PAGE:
Ever have a day that leaves you wanting to cry out of frustration from having an autoimmune disease? I was having one of those days yesterday. The reality of having a lifelong disease that could and does greatly affect my life is sinking in. I’ve been on vacation for the last 8 days in Florida. I’ve struggled to find food to eat that was gluten free and actually palatable. Forget finding food that is free of other things like soy, grains, and dairy.
I wish eating this way was simply a choice of mine and not a necessity. It’s actually heart breaking and most people have no idea how difficult it can be. Its not about the food itself that leaves me feeling like this. It’s the realization that I have this very real, life altering disease. I’m newly diagnosed so it’s all still hitting me. I haven’t been to see my doctor yet and I have a lot of unanswered questions about my health. I’m scared, frustrated, sad, and fearful for my future health. While I know that no matter what I’ll give it my all and live life to my fullest, I want a life full of energy, fun and all the opportunities that those things can provide. So I eat the food that will allow me to live that way. Gluten is very inflammatory and inflammation can cause many problems within the human body, pain just being one of them. I have a tendency to get debilitating migraines after eating gluten. Along with joint pain in my arms and wrists. Though I can’t say for sure because I haven’t seen recent bloodwork, it’s a safe assumption that gluten causes the Hashimoto’s to flair too. I’ve been losing hair like crazy and am very fatigued. I’ve had a hard time keeping up with my family this trip, when it’s usually the reverse. I don’t want to be the cause of having to go back to the hotel room early when everyone else is still having fun and wants to stay up.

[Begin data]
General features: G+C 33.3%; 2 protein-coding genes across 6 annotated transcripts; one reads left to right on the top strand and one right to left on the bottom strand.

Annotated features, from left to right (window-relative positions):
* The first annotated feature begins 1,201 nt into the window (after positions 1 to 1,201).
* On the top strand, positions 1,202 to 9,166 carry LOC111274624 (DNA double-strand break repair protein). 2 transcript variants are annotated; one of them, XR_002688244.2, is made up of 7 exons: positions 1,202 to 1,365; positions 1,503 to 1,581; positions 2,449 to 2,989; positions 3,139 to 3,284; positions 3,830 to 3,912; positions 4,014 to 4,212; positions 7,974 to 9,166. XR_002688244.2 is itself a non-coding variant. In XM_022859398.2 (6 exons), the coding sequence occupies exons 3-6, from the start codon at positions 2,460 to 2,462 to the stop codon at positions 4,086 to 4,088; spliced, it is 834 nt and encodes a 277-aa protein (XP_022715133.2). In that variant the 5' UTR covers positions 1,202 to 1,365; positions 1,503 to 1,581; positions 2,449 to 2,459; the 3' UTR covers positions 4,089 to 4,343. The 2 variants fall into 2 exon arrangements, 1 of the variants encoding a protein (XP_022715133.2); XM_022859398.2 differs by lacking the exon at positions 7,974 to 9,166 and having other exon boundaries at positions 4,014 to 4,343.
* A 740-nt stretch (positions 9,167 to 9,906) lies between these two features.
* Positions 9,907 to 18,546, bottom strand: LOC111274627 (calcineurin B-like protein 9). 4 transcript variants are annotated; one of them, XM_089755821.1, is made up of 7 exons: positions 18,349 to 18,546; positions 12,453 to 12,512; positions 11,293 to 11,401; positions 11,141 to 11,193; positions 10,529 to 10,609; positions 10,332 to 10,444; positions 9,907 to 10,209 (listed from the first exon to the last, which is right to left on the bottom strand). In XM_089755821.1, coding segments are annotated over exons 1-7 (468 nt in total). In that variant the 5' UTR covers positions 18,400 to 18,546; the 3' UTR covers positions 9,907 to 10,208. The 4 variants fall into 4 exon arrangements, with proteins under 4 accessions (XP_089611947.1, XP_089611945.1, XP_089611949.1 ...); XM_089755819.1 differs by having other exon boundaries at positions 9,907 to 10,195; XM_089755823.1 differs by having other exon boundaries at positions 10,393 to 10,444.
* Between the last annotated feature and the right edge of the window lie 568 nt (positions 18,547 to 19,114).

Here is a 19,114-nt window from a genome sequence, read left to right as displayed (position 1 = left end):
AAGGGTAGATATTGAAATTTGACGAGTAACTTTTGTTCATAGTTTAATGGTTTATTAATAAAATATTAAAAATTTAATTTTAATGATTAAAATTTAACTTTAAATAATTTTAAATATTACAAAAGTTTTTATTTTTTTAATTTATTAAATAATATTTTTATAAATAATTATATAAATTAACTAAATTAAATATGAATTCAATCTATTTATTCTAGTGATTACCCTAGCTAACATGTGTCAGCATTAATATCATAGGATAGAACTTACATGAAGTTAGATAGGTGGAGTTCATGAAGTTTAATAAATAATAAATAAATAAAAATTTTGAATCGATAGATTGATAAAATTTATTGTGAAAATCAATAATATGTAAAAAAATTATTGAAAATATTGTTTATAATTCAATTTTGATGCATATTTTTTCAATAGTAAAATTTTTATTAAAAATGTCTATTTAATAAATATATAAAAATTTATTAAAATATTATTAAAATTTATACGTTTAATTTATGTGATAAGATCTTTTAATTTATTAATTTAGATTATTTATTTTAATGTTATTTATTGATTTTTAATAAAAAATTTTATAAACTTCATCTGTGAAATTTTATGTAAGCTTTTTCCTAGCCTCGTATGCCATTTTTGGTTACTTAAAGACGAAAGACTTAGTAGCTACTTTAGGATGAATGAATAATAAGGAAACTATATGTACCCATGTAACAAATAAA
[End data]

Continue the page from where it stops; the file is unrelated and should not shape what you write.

It’s only been 3 months since my diagnosis but I’ve been home and life has been fairly normal there. Leaving that environment has made the diagnosis more evident and real to me. It’s hitting me hard with what I have. It’s difficult to not be scared for my future health. Fearful that down the road my body will decide to not just attack my thyroid but also my spinal cord or brain. I say this because the statistics show if you have one autoimmune disease you’re three times more likely to end up with another AI disease.
Sometimes I just want people to listen with a caring ear and not be brushed off that I’m being ridiculous. I suppose if anyone had to walk a mile in the shoes of someone facing these same problems they’d be a little more sympathetic? Unless you’ve dealt with watching everyone around you eat whatever they’d like and walk away from a meal without having hunger pangs, then please don’t sit there and be heartless. My blood sugar crashes and I get sick, shaky and a headache from not being able to eat. So it’s more than just not being able to eat good food, it’s a matter of not feeling sick.
Back to the point of this post….as my 6 year old likes to tell her older sister “sometimes life isn’t fair!” Sometimes we’re thrown curve balls and have to learn a new way. I’m learning to navigate this new way of life. I’m finding ways to deal with the emotions and frustrations that come with a diagnosis. I’ve found support in people I didn’t expect to and continued support from others. Having someone who genuinely cares and makes an effort to be there means more than anything and can make a huge difference.
If you’re reading this and know someone close to you that is living with an autoimmune disease, be there for them. Ask them how they’re doing. Not just physically but emotionally because sometimes that’s more challenging than the physical symptoms are. If you’re the person dealing with an AI disease and can relate to this post, you’re not alone. Reach out to those around you and allow yourself to be vulnerable by voicing how you feel. You never know who might be the person that cheers you up and helps you find your way.